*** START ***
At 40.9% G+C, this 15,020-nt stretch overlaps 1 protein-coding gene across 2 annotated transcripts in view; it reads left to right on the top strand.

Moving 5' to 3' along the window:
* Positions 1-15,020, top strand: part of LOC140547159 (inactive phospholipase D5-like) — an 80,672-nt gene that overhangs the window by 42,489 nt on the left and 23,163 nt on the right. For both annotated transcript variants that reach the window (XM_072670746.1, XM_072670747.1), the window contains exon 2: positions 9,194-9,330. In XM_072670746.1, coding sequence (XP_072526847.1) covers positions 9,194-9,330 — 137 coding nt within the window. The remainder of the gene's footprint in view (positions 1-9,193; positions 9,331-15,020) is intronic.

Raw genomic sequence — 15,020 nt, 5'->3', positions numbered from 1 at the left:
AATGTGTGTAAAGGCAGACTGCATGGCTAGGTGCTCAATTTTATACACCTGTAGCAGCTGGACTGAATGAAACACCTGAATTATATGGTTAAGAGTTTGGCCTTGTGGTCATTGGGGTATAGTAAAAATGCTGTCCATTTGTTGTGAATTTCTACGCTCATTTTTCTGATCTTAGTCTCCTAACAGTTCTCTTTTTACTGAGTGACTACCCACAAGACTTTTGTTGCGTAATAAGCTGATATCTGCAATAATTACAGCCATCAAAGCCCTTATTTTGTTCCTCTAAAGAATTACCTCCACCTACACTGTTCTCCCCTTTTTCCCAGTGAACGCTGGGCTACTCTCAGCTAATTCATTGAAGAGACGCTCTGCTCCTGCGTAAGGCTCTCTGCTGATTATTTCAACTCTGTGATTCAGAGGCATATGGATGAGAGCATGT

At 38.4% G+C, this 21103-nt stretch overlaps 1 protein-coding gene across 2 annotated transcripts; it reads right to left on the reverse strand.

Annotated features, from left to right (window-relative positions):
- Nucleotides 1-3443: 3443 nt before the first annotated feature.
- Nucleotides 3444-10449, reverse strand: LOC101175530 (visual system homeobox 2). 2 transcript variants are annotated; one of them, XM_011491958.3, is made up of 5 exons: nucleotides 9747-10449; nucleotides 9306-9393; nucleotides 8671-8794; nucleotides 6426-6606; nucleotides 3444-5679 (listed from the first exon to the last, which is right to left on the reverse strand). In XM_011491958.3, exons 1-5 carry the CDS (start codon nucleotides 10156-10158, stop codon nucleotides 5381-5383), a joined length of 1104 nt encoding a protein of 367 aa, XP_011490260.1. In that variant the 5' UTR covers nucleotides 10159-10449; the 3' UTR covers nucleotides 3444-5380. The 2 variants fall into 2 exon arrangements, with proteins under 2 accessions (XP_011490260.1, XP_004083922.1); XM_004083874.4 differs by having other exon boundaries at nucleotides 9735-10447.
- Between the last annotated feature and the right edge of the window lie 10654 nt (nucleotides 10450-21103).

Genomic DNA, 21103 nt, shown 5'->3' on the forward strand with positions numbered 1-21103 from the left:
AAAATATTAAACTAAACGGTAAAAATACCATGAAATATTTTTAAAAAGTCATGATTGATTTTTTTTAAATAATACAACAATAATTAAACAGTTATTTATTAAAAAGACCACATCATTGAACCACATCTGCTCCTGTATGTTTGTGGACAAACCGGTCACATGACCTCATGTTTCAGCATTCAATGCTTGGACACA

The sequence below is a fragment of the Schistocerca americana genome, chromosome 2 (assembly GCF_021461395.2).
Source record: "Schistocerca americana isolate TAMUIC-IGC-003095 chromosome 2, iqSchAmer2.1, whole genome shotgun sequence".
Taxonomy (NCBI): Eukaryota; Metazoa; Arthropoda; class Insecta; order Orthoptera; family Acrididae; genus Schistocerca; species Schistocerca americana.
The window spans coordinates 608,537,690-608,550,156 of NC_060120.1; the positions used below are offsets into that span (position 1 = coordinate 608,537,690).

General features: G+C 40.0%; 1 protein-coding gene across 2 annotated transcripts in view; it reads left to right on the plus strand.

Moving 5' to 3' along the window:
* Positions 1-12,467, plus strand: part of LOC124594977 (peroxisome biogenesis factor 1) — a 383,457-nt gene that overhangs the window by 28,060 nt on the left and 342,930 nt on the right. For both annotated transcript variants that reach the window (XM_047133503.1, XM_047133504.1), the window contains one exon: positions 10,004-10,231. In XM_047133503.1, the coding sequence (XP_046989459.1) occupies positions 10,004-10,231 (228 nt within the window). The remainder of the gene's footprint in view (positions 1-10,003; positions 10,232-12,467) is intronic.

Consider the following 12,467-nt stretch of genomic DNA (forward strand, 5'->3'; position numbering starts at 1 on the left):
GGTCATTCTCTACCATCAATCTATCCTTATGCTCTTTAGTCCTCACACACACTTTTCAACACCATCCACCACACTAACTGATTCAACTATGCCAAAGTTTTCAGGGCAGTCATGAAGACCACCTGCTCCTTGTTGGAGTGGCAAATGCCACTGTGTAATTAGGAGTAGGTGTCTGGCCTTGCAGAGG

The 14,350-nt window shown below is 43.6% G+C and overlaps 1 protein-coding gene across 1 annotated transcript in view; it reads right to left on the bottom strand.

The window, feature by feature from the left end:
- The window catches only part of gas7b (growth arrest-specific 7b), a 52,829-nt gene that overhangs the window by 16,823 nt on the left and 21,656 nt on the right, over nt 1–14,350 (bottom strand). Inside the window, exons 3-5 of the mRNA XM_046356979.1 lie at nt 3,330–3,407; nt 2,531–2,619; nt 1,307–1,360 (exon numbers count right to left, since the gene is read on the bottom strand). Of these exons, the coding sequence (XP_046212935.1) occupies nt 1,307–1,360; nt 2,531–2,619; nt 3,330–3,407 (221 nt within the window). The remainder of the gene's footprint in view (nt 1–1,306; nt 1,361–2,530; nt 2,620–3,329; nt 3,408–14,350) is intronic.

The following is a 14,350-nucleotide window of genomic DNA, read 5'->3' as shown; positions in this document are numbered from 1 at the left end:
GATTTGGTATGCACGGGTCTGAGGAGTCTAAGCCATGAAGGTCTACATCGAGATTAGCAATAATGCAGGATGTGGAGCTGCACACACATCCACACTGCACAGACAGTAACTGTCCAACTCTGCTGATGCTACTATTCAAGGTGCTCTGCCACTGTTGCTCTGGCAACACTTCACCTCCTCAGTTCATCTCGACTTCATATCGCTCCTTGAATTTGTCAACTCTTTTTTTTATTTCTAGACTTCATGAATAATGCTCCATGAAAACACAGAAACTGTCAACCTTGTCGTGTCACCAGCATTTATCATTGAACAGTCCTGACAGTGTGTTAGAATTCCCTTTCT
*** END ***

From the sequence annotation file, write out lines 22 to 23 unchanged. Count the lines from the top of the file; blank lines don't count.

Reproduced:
The 14,350-nt window shown below is 43.6% G+C and overlaps 1 protein-coding gene across 1 annotated transcript in view; it reads right to left on the bottom strand.

The window, feature by feature from the left end: